Musing On History
Melanie, or possibly Karen reminded me the other day that those who forget history are condemned to repeat it. This seems harsh on a number of levels. Firstly, I am very forgetful and secondly I don't enjoy history except for some parts of history. For example regency period British history is quite good (it is all debts, drinking, madness, posh frocks and psychodrama[*]. It seems a lot like Whitby Goth Weekend but with taller wigs -- mind you I'm getting all this from just a couple of books and I don't remember them well). Nineteenth century British Empire history is also quite good -- in summary it seems to go: "The people who thought they owned the area rose up and slaughtered the British (with the sole exception of Sir Ponsonby Heroic-Survivor KGB VC HDTV who escaped with the loss of a leg). Roll a d6. On a 4-6 the British came back and slaughtered everyone in the area who survived. Later the queen was asked to apologise and the Daily Mail was horrified." This is all very interesting and quite heroic in its way though I hope I am not condemned to repeat it myself because it sounds no fun to live through (except for the parts where you drink gin while waiting for the native uprising which might be OK). Also, prehistory was terrific fun with exciting dinosaurs attacking each other and Kenneth Brannargh voice overs. Pedants may argue that this isn't actually history. That's pedants for you -- they wouldn't be saying that if they were attacked by a fierce (yet vegetarian) ankylosaurus.
In general, however, history is poorly plotted, the characterisation is at best weak, the episodes don't begin with a "Last week on History" potted summary to help you follow it. Worst of all we know how it works out: Current Affairs (which is at best muddled and depressing). However, history gets this terrific ad campaign "If you forget history you are condemned to repeat it."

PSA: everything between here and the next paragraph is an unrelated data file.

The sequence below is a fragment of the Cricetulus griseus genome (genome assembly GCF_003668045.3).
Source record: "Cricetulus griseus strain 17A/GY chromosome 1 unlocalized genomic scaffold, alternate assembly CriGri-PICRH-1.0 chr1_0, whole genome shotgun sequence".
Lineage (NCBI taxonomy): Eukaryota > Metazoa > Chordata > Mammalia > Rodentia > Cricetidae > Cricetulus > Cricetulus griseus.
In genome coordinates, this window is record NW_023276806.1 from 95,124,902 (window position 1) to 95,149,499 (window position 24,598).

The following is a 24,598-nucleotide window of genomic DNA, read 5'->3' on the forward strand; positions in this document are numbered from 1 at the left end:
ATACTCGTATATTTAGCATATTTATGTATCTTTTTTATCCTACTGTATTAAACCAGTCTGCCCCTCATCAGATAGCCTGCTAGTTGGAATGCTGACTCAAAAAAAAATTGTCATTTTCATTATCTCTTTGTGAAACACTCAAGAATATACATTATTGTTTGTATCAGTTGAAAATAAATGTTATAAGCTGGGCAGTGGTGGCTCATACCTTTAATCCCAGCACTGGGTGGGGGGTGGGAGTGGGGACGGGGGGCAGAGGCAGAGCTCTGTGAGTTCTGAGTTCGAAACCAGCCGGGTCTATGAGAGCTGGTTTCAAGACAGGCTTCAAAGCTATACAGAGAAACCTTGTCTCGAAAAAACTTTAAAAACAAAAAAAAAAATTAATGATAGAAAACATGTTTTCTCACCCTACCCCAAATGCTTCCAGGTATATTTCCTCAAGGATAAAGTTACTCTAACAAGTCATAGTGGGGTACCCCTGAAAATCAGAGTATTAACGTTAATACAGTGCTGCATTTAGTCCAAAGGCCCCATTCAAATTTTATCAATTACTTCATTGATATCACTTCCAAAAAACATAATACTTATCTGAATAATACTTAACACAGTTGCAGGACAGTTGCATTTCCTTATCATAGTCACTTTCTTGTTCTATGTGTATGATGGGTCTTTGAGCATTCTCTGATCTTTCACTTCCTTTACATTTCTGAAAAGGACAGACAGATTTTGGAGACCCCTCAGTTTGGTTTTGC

For example, on Saturday, I forgot about pre-Norman British kings and, as a result burned my tea (I would have burned cakes but I didn't have any, nor any bread, having forgotten about the causes of the French Revolution earlier in the week). It was later explained to me that this was legendary or at best allegorical but it didn't help my tea which was ruined. On Sunday I forgot three of the reasons why Henry VIII was a bad king and was seized with a powerful urge to shag around and dissolve the monastries which (fortunately) I was unable to act upon. Then on Monday I forgot about the Schleswig-Holstein question (this was common even at the time) and am unable to adequately explain the consequences (one guy tried to explain it to me but he was patently bonkers).
It's unfair that history gets this boost when other subjects don't. Nobody ever warns of dire consequences if you forget maths. In fact everybody just says "Oh, I was terrifically bad at sums at school me. Can't add up for toffee. What's 43 times 22 then?" [**] (Which is why I never tell people I study Mathematics. I never tell people I study road traffic because I will die rather than hear another story beginning "I was in a terrible jam on the A43, the traffic lights there are terribly misconfigured..." or "The council really has no idea of how to deal with a road network... let me tell you about...". If you tell someone you study the Internet you will just end up reinstalling Windows 2000 for them and frankly I don't want to go through that again.) Anyway, I think it only fair to redress the balance with a series of catchy slogans for other subjects.